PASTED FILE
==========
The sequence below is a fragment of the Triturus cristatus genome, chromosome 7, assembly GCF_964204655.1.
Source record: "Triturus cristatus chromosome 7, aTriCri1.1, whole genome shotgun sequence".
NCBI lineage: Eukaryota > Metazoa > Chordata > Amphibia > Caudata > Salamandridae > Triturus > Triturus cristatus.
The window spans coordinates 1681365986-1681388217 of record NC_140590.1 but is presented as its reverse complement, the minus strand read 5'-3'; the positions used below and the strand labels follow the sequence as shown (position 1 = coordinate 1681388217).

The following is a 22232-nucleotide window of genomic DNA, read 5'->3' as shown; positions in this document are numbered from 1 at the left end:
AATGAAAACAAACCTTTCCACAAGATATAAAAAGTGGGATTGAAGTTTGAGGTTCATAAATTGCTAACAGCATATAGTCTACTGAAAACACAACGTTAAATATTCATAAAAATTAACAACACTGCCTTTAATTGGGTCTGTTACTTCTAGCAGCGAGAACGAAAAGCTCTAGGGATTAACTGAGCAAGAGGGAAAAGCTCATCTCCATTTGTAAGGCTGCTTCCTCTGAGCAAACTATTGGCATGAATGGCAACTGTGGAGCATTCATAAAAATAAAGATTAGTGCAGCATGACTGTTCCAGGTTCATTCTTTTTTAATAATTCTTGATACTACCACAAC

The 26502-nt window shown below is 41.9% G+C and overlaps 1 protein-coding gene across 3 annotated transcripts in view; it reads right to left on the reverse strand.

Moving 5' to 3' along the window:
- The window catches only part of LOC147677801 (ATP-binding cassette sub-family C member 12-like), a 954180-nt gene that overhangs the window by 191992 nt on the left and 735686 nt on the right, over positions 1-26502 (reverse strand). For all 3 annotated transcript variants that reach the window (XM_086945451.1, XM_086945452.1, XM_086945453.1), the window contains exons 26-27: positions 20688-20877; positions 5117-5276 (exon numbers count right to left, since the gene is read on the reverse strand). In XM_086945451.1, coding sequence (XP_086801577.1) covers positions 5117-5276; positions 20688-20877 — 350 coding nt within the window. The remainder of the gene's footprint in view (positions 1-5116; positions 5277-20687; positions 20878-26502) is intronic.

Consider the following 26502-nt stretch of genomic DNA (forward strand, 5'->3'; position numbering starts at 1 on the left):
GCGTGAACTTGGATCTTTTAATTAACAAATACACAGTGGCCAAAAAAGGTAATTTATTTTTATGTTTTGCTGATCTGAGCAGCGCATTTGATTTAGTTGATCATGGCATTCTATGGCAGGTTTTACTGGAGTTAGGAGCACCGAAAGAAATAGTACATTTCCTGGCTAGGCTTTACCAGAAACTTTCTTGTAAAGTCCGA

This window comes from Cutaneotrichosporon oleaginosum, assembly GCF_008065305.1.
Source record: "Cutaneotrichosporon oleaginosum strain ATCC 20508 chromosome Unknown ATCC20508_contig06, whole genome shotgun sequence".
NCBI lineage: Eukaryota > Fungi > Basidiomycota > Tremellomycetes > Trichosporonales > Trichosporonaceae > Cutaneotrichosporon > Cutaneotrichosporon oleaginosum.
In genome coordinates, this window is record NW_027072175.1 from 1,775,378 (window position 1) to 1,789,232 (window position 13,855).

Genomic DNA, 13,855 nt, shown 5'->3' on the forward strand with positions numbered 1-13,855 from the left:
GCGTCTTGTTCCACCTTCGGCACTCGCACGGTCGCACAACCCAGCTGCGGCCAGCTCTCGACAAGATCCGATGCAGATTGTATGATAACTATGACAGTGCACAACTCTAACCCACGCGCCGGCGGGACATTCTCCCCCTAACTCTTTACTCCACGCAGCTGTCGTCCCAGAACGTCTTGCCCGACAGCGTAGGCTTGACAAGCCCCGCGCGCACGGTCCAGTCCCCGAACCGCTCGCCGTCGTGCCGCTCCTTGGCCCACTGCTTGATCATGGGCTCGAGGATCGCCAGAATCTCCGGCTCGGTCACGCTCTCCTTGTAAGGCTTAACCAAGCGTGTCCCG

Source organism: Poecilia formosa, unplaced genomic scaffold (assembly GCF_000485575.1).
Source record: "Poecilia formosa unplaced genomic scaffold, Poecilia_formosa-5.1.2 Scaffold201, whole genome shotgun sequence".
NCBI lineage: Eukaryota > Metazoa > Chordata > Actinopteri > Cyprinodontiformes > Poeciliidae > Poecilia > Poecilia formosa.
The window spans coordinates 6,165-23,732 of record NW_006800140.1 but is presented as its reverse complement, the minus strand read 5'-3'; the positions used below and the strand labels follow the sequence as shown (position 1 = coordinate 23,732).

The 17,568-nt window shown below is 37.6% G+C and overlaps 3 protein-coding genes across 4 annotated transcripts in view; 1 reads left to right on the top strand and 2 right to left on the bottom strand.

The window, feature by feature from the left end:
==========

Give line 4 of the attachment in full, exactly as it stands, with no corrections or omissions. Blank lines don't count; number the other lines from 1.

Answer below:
The window spans coordinates 1681365986-1681388217 of record NC_140590.1 but is presented as its reverse complement, the minus strand read 5'-3'; the positions used below and the strand labels follow the sequence as shown (position 1 = coordinate 1681388217).